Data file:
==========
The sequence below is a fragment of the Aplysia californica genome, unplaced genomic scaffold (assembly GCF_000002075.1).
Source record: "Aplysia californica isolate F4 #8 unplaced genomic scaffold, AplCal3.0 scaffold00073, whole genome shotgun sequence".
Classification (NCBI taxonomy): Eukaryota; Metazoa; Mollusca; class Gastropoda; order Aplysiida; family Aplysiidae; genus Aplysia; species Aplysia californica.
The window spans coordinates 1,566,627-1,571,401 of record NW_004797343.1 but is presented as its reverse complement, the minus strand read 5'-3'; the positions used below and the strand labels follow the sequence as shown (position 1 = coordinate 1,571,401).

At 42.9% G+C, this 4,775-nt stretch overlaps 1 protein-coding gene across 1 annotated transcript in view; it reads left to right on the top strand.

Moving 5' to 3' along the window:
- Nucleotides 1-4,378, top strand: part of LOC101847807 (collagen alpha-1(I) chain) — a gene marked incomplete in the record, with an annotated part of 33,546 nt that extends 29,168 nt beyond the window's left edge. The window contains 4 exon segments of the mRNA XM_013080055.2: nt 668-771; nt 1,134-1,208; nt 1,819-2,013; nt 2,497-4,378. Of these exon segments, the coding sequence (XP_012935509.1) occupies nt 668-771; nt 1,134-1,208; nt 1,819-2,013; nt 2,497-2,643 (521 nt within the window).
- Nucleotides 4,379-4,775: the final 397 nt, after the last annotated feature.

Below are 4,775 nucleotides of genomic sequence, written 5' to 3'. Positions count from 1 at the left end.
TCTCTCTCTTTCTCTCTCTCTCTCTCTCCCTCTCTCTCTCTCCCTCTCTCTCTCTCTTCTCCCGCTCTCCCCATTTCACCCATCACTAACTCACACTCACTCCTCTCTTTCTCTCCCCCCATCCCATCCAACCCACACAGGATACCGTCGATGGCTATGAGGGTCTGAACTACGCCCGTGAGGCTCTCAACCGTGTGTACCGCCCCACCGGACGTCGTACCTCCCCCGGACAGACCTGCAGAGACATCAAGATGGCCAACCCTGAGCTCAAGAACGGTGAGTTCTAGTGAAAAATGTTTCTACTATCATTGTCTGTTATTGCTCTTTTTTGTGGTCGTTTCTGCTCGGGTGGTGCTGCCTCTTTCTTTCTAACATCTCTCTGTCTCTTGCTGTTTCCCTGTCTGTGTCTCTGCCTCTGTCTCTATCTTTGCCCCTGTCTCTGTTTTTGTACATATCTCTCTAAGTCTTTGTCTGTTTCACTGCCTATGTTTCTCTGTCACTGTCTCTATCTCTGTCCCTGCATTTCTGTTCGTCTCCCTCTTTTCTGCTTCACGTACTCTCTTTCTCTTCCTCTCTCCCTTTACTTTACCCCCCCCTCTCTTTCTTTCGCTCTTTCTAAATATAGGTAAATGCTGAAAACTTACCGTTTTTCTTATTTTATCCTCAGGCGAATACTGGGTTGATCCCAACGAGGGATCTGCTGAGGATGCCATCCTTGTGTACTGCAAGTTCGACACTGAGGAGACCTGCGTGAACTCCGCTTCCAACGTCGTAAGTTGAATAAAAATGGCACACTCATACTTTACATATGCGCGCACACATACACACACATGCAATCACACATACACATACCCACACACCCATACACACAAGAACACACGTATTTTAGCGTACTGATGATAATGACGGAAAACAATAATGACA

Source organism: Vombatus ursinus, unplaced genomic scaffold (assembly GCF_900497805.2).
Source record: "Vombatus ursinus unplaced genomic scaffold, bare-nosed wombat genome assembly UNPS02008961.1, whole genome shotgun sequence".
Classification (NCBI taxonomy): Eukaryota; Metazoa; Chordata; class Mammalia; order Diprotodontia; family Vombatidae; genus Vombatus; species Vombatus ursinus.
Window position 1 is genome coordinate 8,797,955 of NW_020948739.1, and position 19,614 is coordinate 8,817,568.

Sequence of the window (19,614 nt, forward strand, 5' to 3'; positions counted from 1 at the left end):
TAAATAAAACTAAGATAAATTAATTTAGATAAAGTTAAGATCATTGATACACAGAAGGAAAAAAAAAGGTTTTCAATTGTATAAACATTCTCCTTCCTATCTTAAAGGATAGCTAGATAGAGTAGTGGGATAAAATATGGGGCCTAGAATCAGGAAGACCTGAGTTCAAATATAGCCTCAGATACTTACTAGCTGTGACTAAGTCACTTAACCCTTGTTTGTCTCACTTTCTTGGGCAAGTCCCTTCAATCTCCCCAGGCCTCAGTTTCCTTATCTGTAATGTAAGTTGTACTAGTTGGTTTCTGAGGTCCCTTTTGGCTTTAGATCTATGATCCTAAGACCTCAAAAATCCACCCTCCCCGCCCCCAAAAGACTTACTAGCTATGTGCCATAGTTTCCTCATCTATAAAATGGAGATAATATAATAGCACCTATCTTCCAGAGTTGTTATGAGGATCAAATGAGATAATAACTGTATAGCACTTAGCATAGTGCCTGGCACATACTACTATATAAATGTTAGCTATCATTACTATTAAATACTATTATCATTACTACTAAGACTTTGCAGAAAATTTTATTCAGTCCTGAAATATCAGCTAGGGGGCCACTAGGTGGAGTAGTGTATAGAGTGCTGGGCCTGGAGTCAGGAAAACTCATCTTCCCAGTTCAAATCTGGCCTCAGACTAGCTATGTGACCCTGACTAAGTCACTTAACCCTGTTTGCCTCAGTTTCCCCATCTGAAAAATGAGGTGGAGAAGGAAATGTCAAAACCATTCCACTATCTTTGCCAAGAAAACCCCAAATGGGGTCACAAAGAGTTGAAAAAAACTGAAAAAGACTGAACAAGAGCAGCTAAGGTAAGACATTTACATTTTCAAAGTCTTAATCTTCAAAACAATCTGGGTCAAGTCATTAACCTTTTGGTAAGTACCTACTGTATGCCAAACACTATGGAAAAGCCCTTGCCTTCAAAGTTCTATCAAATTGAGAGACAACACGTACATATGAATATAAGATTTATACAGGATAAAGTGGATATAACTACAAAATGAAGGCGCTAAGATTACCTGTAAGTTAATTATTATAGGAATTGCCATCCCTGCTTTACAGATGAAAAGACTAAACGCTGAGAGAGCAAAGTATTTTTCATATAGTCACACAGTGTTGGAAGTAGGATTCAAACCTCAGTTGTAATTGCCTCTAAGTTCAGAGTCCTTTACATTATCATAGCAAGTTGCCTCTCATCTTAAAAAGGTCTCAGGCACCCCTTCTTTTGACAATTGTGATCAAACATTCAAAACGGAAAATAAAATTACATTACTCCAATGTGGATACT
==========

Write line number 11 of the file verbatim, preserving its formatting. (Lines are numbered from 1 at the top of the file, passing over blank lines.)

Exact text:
Source organism: Vombatus ursinus, unplaced genomic scaffold (assembly GCF_900497805.2).